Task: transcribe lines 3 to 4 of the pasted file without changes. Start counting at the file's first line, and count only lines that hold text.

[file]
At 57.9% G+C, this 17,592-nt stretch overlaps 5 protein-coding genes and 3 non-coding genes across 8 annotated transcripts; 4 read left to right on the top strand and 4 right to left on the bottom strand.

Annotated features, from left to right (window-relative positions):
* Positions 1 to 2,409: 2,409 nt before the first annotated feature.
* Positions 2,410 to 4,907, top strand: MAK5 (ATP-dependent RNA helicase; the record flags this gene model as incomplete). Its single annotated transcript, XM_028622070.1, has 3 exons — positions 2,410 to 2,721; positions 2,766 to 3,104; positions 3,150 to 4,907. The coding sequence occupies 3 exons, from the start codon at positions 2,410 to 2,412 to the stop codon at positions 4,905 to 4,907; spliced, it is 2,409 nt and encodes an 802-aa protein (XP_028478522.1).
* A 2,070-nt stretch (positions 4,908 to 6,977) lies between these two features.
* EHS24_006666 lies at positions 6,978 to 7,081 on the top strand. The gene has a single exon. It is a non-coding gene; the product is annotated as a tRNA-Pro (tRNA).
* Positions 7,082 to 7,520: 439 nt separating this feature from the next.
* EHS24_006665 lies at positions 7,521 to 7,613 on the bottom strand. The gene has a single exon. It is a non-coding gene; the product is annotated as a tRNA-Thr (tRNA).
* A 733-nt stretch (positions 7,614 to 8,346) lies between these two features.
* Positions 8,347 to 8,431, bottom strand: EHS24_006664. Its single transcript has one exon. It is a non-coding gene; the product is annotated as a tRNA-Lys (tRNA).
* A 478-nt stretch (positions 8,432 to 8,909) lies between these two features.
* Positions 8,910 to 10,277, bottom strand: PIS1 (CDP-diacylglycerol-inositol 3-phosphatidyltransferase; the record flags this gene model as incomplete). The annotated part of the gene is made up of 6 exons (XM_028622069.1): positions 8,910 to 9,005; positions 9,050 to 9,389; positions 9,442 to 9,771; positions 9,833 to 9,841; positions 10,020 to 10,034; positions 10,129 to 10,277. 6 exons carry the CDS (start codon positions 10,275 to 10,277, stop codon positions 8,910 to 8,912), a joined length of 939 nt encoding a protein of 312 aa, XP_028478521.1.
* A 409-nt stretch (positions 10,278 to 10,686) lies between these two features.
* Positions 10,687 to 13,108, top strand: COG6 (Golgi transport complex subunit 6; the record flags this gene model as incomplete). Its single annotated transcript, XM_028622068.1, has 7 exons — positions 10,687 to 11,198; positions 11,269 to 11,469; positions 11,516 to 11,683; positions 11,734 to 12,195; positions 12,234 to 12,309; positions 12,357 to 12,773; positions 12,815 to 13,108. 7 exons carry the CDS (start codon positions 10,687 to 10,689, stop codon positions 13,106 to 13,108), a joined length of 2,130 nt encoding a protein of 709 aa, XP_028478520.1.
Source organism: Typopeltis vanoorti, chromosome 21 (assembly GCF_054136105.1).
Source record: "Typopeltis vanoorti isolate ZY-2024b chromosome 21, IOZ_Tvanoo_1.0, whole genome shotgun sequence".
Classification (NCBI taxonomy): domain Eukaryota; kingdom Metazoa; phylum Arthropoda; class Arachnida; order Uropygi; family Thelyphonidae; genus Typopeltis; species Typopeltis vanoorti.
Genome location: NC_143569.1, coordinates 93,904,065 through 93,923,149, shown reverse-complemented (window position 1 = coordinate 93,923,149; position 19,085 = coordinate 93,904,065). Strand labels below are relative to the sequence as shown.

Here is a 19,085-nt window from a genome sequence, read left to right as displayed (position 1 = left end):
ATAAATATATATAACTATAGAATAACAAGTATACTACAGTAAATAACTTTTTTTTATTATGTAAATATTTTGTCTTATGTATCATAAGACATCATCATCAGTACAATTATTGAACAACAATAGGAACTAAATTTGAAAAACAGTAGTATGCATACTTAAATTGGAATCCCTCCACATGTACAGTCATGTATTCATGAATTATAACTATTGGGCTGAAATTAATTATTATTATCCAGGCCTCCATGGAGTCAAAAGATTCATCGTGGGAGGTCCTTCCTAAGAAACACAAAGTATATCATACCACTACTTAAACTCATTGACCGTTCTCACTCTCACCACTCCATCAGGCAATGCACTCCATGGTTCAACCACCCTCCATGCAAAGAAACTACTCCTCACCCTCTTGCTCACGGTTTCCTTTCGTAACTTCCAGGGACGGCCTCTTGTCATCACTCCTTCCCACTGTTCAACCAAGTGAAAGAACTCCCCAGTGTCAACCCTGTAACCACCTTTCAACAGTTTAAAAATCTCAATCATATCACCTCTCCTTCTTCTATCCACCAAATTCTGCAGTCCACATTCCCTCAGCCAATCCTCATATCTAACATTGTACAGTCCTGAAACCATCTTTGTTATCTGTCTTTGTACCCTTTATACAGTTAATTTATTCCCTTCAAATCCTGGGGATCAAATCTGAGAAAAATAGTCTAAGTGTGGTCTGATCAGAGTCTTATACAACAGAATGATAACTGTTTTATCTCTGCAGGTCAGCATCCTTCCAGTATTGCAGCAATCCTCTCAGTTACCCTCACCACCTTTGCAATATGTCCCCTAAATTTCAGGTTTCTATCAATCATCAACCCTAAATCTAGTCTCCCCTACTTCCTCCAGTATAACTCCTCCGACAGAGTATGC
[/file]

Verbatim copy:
* Positions 1 to 2,409: 2,409 nt before the first annotated feature.
* Positions 2,410 to 4,907, top strand: MAK5 (ATP-dependent RNA helicase; the record flags this gene model as incomplete). Its single annotated transcript, XM_028622070.1, has 3 exons — positions 2,410 to 2,721; positions 2,766 to 3,104; positions 3,150 to 4,907. The coding sequence occupies 3 exons, from the start codon at positions 2,410 to 2,412 to the stop codon at positions 4,905 to 4,907; spliced, it is 2,409 nt and encodes an 802-aa protein (XP_028478522.1).